Since 2010 Roo has been teaching her personal techniques and style to others, especially those who love and/or raise alpacas. She was the creator of Alpaca Fiber Solutions and judges the occassional Fiber Arts & Skein competition and spin-off. She has instructed at Magical Farms, fiber festivals and alpaca shows, local yarn shops, has been featured on several videocasts, has provided her spinning fibers for classes of renowned spinning teachers and has written fiber related articles for American Livestock Magazine. She lives with her husband and 11 year old son in Huntsville, AL.
Darlene has been active in different fiber arts since about 1990. She is now retired and lives on a farm in SW Mo. where she raises some fiber animals and travels to various festivals in the Mid west teaching and vending with best friend, Judy Crouch, in their fiber business A Twist In Time.
Owner of LoMaNa and creator of a variety of handmade products, Justin loves everything local. As homeschoolers, Justin and her family believe in making the world a better place in whatever way they can, and LoMaNa is just a small step towards that goal. In the same vein as the Waldorf tradition which makes up such an enriching and inspirational part of their lives, the products Justin and her family create are natural and often brightly colored. The world can be truly magical – let it be so!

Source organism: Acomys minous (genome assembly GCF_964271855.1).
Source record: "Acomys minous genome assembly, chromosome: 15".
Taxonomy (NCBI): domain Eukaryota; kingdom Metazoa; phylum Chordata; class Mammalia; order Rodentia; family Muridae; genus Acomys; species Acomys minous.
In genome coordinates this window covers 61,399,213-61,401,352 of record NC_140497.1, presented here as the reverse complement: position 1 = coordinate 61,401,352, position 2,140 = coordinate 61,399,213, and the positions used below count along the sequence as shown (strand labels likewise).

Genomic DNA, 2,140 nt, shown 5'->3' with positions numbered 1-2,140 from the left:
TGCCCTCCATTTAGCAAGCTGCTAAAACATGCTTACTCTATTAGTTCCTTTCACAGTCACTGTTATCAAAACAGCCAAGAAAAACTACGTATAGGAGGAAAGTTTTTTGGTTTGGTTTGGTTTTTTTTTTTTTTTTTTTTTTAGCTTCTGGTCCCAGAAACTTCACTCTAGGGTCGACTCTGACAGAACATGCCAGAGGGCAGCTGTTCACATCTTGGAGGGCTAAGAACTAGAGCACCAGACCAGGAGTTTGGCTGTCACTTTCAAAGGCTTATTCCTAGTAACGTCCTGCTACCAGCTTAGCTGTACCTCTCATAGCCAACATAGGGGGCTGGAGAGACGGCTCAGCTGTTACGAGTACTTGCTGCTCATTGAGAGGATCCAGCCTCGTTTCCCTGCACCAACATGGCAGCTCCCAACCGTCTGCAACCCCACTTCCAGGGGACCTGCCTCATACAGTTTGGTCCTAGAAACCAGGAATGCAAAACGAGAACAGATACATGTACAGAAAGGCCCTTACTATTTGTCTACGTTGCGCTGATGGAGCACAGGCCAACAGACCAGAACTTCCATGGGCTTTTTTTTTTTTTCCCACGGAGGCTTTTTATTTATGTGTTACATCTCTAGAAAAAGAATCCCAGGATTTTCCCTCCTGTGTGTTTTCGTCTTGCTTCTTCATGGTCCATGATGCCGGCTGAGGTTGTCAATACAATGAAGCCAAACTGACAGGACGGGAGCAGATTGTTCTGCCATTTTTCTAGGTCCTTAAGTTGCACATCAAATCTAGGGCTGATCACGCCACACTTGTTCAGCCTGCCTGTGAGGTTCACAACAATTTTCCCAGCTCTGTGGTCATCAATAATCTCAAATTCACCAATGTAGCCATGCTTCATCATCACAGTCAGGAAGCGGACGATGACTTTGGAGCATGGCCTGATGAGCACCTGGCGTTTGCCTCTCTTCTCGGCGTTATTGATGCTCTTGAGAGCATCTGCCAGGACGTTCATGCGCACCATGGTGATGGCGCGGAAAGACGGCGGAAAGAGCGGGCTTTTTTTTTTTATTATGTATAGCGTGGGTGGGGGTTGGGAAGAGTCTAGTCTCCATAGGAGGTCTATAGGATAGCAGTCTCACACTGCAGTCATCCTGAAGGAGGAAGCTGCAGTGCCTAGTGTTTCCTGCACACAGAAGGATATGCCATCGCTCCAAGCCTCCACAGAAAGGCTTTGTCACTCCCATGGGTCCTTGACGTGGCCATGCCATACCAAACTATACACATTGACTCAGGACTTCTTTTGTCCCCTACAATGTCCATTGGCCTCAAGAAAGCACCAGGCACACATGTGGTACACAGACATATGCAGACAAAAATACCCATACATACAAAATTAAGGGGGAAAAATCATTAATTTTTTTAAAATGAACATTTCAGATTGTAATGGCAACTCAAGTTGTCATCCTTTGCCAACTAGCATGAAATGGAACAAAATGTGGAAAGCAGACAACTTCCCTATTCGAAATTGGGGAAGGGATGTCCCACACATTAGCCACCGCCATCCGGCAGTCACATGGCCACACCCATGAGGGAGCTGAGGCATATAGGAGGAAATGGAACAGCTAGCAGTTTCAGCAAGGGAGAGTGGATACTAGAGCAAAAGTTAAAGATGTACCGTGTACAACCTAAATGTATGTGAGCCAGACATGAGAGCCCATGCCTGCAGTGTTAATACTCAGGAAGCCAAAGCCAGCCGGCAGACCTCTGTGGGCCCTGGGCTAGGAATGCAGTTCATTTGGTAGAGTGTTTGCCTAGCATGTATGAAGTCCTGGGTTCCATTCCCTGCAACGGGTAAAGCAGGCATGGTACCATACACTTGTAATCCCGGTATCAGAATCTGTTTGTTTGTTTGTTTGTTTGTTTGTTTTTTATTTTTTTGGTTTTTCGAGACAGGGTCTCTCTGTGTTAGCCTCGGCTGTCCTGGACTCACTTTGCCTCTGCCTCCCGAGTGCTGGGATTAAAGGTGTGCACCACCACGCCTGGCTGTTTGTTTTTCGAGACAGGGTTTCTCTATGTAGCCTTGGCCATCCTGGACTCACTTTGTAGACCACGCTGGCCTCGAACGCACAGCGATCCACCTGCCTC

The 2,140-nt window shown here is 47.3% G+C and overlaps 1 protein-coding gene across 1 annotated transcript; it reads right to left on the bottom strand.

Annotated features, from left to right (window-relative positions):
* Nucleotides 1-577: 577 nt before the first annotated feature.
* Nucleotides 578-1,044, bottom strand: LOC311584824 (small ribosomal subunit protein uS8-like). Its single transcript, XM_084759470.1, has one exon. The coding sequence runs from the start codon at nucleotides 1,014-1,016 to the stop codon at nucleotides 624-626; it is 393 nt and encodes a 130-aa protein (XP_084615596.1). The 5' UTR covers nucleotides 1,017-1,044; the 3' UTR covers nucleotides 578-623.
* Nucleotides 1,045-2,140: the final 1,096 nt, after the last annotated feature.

Bex Oliger was raised in her mother’s weaving and natural dye studio. She traveled extensively to vend and teach at fiber shows, historic reenactments, and knitting and weaving conventions. Bex has spent the last 13 years managing her yarn store, designing knitwear, and teaching fiber arts. Hillcreek Yarn Shoppe and hillcreekyarnshoppe.net
Artist, author, instructor, at A Fistful of Felt!
Take some fluffy wool and a special needle and you can create magic! There is nothing I love more than sharing my passion for this awesome art form whether I am teaching, writing books, demonstrating, or making art.
I currently teach classes and workshops all over the country and in Europe, at major fiber festivals, bead shows, shops, and for guilds and private groups. My classes are fun and informative, tools and materials are always provided, and written and illustrated take-home instructions are included. Students leave with a “hey—I did it!” attitude and continue to create at home.
Safety and correct use of tools is covered in every class. I am always available for questions and support for students!
Donna Parks – Southern Delight Alpacas
Donna has been spinning for over 10 years and always wins the speed spinning competition at the TN State Fair (much to our chagrin). She raises alpacas and lives with her family in Taft, TN.
Carolyn Pendergrass has been keeping and raising Angora rabbits for almost a decade. She has raised French Angoras and is currently raising German Angoras and German/French Hybrid Angoras. She uses her Angora wool for Spinning, Weaving and Felting.